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Facing a Suicide: Talking to Kids About…

I heard about another suicide. This time of an Oak Park elementary teachers who has 2 small kids. He was a local photographer who was there as many of the children became B’nai Mitzvah.

Those who knew him and even those who did not, are shocked, scared and anxious. Many are reviewing their interactions with this man to see if they missed any signs about what he was thinking. Others are wondering how someone could be considering such drastic action and they did not know it.

Parents are wondering how to help their children deal with this tragedy. Still others are wondering if they are missing signs from their own children.

Five Initial Thoughts when Dealing with Children after a Suicide:

  1. Be with them, let them talk, or cry, or just be. Suicide is confusing and it may take time for your child to open up and begin to talk about it.
  2. While most suicidal individuals give off warning signs, many of these signs are missed by even those closest to them. Scrutinizing past interactions for such signs is normal, brought about by feelings of guilt, sadness or remorse. Listen to your child, don’t dismiss his/her sadness, but remind him/her that even those closest to the person who killed himself did not recognize the signs.
  3. Most adolescents have thoughts at one time or another about suicide. It is NORMAL to have such thoughts. Let your child know that he or she can talk to you about anything. Be prepared not to “freak out” if your child shares such thoughts.
  4. If necessary, and if your child needs it, consult with a therapist who works with children. I would be glad to refer you to such individuals.
  5. Please do not hesitate to call the synagogue (818-880-4880) to talk to me. When you call, please let them know it is about a suicide and that this is very important.

Finally, allow me to offer a few pieces of information to help you in the future. When the time is right, you might want to discuss this with your child.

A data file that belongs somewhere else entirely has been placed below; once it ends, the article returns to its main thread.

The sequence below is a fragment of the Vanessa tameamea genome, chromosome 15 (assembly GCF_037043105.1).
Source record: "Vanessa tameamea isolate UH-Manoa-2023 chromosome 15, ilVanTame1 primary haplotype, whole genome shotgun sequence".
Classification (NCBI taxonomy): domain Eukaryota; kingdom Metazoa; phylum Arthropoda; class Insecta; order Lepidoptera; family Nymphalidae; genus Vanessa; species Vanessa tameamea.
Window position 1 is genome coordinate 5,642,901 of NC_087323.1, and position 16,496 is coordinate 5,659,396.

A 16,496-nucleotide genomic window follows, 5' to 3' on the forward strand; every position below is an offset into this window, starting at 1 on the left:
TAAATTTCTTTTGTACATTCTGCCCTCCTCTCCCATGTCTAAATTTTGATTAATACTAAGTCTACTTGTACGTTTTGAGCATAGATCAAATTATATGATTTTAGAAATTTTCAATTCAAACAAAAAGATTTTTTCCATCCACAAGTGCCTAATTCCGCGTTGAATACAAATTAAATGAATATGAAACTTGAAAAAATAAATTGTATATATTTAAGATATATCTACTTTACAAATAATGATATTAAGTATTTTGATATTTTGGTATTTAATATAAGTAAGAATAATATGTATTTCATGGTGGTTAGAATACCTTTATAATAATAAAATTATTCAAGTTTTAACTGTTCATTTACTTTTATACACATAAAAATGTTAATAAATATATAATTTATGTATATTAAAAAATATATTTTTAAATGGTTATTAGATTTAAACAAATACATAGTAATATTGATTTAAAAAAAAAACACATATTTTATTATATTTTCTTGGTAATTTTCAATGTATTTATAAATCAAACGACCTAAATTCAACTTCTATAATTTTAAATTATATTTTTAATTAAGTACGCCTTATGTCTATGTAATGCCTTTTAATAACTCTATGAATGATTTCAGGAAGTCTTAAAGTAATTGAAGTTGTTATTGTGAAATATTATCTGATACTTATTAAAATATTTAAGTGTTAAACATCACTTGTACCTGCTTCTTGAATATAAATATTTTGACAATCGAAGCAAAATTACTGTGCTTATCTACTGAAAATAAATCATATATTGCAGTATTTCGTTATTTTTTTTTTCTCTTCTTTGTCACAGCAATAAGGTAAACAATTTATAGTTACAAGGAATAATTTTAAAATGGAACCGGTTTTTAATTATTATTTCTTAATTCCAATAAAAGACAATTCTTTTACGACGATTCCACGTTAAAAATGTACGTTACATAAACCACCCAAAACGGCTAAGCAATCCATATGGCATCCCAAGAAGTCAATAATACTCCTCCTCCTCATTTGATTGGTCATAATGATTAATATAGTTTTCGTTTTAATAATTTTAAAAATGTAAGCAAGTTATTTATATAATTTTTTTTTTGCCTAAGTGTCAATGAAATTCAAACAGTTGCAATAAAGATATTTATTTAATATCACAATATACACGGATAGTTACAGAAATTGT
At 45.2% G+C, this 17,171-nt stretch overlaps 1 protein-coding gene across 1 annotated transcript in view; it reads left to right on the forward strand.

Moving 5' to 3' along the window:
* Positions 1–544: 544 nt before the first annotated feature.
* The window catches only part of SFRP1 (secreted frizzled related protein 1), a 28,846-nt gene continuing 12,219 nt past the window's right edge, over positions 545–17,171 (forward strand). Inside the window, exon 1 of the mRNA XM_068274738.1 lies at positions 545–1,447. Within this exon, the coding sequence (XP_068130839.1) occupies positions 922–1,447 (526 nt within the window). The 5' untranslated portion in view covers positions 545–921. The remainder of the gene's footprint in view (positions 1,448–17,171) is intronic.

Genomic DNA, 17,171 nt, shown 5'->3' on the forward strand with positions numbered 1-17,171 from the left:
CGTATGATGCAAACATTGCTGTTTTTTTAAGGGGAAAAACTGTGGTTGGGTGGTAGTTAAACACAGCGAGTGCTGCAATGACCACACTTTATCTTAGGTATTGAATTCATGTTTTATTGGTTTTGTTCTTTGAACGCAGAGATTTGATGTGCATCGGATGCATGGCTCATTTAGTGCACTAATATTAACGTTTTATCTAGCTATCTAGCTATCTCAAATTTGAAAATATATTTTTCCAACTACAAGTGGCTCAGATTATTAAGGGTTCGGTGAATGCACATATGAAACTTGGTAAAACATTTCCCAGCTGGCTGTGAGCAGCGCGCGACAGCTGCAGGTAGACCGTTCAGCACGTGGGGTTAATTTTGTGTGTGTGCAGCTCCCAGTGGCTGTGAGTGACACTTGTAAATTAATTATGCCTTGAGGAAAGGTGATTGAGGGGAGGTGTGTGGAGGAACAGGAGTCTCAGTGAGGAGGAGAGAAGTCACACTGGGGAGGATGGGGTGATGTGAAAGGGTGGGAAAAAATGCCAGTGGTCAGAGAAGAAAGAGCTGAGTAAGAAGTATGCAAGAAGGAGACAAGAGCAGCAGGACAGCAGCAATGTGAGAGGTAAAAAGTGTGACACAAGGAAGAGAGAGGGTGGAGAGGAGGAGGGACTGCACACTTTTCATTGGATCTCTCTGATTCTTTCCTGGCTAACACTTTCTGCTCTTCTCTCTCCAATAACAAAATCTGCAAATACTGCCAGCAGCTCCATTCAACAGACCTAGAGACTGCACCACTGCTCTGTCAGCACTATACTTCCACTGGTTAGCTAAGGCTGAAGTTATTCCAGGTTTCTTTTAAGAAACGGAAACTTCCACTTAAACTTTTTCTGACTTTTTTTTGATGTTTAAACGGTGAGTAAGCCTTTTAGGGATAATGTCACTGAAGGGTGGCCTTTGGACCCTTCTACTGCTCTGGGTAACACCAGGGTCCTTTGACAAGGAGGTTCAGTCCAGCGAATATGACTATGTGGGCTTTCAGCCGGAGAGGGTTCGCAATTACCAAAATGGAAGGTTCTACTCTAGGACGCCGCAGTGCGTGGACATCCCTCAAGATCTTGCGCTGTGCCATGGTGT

Some Statistics and Facts Concerning YOUTH Suicide:

  • Suicide is the third-leading cause of death among young adults ages 15-24 years, following only AIDS and accidents.
  • Among college students, suicide is the second-leading cause of death.
  • Girls are 3 times more likely to ATTEMPT suicide, but boys are 5 times more likely to COMPLETE suicide. Alcohol and/or drugs are involved in 50% of adolescent suicides. Guns and overdoses are two frequently used methods. Out of every 10 suicide attempts, 9 take place in the home.
  • Recent studies indicate that nationwide more than half a million high school students attempt suicide every year.
  • Over 90% of all suicidal adolescents talk to others about their suicidal feelings. They do NOT, however, always talk to their parents, teachers, or counselors but instead talk to their FRIENDS.

Six Warning Signs
Depression and anxiety are the strongest precursors of suicide. Here are some common warning signs:

  1. Direct statements such as “I want to die” or “I don’t want to live anymore”
  2. Indirect statements such as “I want to go to sleep and never wake up” or “They’ll be sorry when I’m gone” or “Soon this pain will be over”
  3. Making final arrangements (giving away possessions, saying good-bye, etc.)
  4. Increased risk taking (reckless driving, etc.) and frequent accidents
  5. Personality changes, withdrawal, apathy, moodiness
  6. Themes of death and dying in a person’s writing and artwork

Seven Things to Do: When You Suspect Suicidal Feelings: How You Can Help

  1. Direct questions about suicidal feelings do not provoke suicidal behavior.
  2. When asking about suicidal feelings, find out if the person has decided how to commit suicide. The person who wants to commit suicide, who has figured out how to go about it, and who has the means to do it is in the greatest danger.
  3. Whether a suicidal person plans to succeed or is using the threat of suicide to get attention does not matter. That person needs the same help.
  4. Having made the decision to die, the suicidal person may seem very calm. That individual is still in great danger.
  5. If someone shares a suicidal intent with you, take it seriously and contact an appropriate counselor, clergyperson, parent or other responsible adult—even if it means breaking a confidence and losing a friend.
  6. If you suspect someone is going to commit suicide, don’t leave them alone.
  7. The paperback book When Living Hurts by Sol Gordon, available from the URJ Press, does an incredible job helping teens deal with depression and difficult feelings. Purchase a copy for your teen now.

Lastly, our thoughts and prayers go out to the man’s family, his students, co-workers and the community. May they find the strength and fortitude to weather the difficult days and months ahead.

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